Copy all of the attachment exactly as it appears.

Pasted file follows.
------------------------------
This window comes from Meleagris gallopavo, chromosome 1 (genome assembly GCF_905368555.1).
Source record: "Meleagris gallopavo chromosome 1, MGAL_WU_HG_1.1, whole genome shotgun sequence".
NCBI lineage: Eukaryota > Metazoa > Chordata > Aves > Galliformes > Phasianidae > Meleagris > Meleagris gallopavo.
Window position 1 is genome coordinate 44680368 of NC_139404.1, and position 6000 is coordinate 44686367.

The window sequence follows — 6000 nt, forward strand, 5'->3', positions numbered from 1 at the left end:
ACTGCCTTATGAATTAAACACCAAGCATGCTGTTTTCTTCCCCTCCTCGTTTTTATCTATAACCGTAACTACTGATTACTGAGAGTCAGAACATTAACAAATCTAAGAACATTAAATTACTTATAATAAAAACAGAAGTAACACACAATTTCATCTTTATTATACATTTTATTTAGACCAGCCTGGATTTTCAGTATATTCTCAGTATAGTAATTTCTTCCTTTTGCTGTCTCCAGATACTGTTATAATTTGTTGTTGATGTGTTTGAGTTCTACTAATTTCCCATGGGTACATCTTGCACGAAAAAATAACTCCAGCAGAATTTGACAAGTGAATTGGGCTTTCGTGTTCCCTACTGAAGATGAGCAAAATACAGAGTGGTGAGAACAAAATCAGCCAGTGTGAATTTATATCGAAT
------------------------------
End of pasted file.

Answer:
This window comes from Meleagris gallopavo, chromosome 1 (genome assembly GCF_905368555.1).
Source record: "Meleagris gallopavo chromosome 1, MGAL_WU_HG_1.1, whole genome shotgun sequence".
NCBI lineage: Eukaryota > Metazoa > Chordata > Aves > Galliformes > Phasianidae > Meleagris > Meleagris gallopavo.
Window position 1 is genome coordinate 44680368 of NC_139404.1, and position 6000 is coordinate 44686367.

The window sequence follows — 6000 nt, forward strand, 5'->3', positions numbered from 1 at the left end:
ACTGCCTTATGAATTAAACACCAAGCATGCTGTTTTCTTCCCCTCCTCGTTTTTATCTATAACCGTAACTACTGATTACTGAGAGTCAGAACATTAACAAATCTAAGAACATTAAATTACTTATAATAAAAACAGAAGTAACACACAATTTCATCTTTATTATACATTTTATTTAGACCAGCCTGGATTTTCAGTATATTCTCAGTATAGTAATTTCTTCCTTTTGCTGTCTCCAGATACTGTTATAATTTGTTGTTGATGTGTTTGAGTTCTACTAATTTCCCATGGGTACATCTTGCACGAAAAAATAACTCCAGCAGAATTTGACAAGTGAATTGGGCTTTCGTGTTCCCTACTGAAGATGAGCAAAATACAGAGTGGTGAGAACAAAATCAGCCAGTGTGAATTTATATCGAAT